Two Points (I'll respond to the ISIS stuff in the next post). First you're (and the subsequent thread posts are) repeating the line of the Democratic Party where "the Republican Party is the party of racism and the Democratic Party is the party of anti-racism,or at least mitigating racism." Which is one of the main ideological foundations of the Democrats mass support as a party, complete with a distortion of post-60's electoral alliances and a foundation myth around "realignment". US was founded as a white settler colony and until there is regime change the nature of its state will remain the same. Its unwavering in belief in global anglo supremacy (the 'five eyes') and that 'the west' (ie white nations) are the model that others have to submit to. There is no anti-racism to be found within this political system. Also there is nothing Trump has said he will do that Obama hasnt done in his eight years to the cheers of the sections that are in outraged by Trump. (Before Trump ran for president he was a darling of the liberal media that now berates him and would go to sports events/clubs with Al Sharpton and play golf with Bill Clinton).

For example, the thing that took of Trumps presidential run was his statements on illegal immigration. Democrats that are now going around saying that Trump is going to carry out "ethnic cleansing" at the very moment that Obama is out campaigning for Clinton claiming that he "lowered illegal immigration to 70's levels." Obama carried out millions of deportations (some partisans argue the numbers are skewed by new methodology but even if its not more than all the presidents of the 20th century combined its still millions nonetheless). Bill Clinton, who's now installing his wife in the presidency, militarized the border in 1994 expecting the NAFTA economic consequences there. Thousands died in harsher desert routes from the consequences. When Hillary Clinton was asked by a right wing anti-Trump journalist during one of the debates whats the difference between Trumps "The Wall" and her proposal for "The Fence" she could not come up with the answer. Same could be said about the last Republican nominee Mitt Romney, who literally made a nationally televised speech where he called Trump Hitler ("1930's") because of his immigration policies. Yet when he ran for President, in the Republican primaries he took what NYT called a "hard line" on illegal immigration calling for "self-deportation"- i.e. denying jobs and housing to coerce an illegal to leave.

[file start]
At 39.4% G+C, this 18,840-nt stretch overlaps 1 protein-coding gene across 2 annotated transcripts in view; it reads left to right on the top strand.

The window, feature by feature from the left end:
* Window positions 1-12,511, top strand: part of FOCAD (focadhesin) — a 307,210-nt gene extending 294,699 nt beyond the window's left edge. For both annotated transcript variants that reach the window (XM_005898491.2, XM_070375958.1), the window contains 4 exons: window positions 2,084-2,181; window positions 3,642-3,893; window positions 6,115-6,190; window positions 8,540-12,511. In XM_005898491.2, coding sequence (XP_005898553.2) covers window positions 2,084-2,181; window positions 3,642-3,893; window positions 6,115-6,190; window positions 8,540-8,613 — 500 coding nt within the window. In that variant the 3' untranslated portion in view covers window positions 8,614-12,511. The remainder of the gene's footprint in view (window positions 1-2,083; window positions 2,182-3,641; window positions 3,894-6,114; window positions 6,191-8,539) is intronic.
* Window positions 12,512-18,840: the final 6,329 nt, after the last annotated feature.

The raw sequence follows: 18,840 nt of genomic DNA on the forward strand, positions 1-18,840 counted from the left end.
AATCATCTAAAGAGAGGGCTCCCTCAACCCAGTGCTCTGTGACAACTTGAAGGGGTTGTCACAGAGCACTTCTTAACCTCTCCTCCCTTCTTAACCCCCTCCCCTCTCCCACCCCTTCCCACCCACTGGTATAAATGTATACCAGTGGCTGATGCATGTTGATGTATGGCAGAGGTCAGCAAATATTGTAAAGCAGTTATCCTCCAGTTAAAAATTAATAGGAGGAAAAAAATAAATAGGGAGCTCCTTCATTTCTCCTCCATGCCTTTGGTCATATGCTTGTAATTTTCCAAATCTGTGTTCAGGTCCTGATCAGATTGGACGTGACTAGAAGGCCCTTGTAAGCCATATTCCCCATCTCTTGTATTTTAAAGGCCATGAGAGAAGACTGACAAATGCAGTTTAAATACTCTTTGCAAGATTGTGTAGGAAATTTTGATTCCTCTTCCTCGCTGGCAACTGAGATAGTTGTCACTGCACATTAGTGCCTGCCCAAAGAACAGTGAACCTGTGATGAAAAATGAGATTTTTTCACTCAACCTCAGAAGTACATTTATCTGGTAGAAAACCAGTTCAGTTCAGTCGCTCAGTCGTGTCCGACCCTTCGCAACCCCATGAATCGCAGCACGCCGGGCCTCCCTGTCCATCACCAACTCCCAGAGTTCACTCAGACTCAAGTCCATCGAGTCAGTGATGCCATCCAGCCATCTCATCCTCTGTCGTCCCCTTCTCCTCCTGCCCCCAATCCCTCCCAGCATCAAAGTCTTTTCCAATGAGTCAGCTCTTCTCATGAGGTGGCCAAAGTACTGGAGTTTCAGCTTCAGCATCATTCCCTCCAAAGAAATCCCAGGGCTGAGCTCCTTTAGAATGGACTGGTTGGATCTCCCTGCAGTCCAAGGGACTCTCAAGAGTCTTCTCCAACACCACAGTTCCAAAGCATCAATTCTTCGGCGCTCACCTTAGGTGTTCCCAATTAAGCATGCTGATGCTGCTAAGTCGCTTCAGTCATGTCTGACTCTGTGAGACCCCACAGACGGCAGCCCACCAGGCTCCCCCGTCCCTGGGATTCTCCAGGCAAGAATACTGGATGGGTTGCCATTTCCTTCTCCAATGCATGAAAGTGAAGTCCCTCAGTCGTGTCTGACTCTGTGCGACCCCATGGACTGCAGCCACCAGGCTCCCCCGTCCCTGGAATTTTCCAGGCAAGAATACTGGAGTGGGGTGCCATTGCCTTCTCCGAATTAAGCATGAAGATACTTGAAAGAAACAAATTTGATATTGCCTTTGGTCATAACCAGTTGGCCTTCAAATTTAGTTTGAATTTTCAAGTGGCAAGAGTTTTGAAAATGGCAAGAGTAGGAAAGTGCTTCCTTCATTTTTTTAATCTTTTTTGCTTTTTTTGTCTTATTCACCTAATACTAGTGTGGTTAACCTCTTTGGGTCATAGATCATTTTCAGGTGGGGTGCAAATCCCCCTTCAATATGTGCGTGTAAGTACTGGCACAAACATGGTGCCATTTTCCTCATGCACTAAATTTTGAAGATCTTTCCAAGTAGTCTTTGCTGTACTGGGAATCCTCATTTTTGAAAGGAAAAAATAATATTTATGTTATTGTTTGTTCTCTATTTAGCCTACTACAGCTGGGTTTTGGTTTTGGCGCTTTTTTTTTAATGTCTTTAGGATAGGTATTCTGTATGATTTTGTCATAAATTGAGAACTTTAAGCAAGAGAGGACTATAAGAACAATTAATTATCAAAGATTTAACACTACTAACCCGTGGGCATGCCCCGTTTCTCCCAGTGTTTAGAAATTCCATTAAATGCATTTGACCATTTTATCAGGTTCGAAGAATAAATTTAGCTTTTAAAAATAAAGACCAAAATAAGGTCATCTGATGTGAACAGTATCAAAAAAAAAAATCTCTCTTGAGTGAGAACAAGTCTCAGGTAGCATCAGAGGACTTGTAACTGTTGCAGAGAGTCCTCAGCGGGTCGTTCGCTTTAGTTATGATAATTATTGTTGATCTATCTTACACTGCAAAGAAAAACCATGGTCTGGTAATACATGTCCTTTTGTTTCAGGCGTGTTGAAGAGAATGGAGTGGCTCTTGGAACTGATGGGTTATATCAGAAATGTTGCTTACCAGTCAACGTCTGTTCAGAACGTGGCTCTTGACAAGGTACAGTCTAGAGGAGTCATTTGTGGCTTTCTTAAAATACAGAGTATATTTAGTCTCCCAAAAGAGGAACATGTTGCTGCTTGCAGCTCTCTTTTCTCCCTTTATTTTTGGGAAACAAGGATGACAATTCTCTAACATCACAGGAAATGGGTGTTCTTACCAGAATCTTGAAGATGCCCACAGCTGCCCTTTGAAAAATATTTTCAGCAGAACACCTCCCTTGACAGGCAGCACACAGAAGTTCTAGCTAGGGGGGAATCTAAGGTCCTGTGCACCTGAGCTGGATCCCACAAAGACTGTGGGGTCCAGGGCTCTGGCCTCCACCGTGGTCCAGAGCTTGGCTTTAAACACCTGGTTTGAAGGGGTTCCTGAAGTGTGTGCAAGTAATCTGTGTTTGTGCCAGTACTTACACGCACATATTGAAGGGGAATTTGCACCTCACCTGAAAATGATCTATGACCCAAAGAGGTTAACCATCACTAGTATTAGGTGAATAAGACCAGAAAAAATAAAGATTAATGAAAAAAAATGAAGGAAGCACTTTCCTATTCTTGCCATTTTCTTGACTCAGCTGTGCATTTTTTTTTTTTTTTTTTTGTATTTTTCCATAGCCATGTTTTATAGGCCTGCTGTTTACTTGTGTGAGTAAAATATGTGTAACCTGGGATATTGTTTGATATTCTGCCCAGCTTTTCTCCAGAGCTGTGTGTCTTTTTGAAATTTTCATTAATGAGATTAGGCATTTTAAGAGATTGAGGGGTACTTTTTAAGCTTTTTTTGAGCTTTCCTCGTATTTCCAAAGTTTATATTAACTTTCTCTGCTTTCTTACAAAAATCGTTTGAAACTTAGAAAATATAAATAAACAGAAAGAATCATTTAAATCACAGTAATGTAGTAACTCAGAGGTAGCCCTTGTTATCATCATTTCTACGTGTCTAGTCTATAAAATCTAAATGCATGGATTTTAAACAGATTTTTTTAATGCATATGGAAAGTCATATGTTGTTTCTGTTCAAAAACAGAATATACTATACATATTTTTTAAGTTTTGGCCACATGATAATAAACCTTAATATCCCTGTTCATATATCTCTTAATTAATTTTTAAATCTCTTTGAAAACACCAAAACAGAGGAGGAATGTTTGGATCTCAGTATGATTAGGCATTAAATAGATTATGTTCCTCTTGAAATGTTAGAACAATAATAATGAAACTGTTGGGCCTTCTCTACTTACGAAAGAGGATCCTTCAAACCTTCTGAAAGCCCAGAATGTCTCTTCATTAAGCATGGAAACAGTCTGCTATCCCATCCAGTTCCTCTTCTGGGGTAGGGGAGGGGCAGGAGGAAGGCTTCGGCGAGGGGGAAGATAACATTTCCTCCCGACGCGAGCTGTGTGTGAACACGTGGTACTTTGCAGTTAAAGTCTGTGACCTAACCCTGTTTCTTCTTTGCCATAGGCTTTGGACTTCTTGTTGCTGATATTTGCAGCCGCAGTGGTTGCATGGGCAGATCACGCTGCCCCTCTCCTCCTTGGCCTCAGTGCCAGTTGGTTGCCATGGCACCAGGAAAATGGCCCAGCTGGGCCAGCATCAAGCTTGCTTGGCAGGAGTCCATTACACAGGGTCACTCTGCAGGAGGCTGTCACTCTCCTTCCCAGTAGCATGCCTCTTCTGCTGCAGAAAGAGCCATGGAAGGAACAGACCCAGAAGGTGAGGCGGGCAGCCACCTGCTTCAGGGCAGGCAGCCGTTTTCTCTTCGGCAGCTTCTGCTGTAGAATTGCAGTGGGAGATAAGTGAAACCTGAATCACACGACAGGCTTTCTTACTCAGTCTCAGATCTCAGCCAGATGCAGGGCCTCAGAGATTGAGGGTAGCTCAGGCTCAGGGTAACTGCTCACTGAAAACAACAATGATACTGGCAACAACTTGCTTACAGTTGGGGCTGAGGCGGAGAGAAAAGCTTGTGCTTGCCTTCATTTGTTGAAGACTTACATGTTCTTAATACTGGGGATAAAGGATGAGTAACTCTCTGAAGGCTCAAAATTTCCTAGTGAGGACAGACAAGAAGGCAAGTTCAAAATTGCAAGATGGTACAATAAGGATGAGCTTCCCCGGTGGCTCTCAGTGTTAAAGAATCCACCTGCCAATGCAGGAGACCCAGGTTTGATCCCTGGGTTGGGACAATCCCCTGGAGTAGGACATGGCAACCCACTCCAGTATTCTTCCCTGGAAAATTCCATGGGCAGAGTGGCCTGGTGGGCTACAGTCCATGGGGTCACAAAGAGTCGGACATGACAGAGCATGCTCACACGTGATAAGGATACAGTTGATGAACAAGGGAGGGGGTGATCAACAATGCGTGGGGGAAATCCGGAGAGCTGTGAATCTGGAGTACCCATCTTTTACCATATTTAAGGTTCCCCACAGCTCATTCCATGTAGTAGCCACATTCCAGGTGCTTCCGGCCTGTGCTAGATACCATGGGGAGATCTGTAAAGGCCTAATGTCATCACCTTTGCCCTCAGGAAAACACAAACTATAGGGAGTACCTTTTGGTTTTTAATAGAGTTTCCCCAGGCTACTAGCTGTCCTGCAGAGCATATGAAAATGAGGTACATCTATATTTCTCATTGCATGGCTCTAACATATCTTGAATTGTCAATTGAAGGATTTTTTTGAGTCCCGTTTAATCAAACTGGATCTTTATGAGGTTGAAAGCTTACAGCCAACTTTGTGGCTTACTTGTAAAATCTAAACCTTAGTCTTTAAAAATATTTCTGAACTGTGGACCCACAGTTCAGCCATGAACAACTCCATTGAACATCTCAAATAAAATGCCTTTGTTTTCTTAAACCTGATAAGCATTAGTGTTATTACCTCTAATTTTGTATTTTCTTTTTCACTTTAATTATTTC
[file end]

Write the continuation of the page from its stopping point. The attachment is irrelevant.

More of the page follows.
And needless to say Obama and Clinton have majority approval ratings amongst USA's Hispanic population in the polls. Because voting choices dont happen over illegal immigration policies but top-down alliances between party heads and ethnic 'leaders' (businesses, local machine bosses, churches, etc).

When there is no difference between candidates policies (and there isn't- only tactics), but there is a huge amount of money at stake for various competing business blocks then elections become about personalities and language etiquette takes central importance. Trumps explicit tactic (though its exaggerated) of discarding language etiquette and making the implicit explicit has certainly disquieted many Democrats and Republicans as it serves the purpose of hiding social contradictions and preserving stability. But I don't buy the Trump or Republican exceptionalism.

On the same thought:
syndicalistcat

Some pundits are starting to say that the seemingly destructive rants of Trump show he isn't really interested so much in becoming president but in giving vent to...and encouraging development of...white nationalism or white identity politics. They are suggesting it's not just because he's an amateur who doesn't know how to run a winning campaign, but that this is what he wants to do.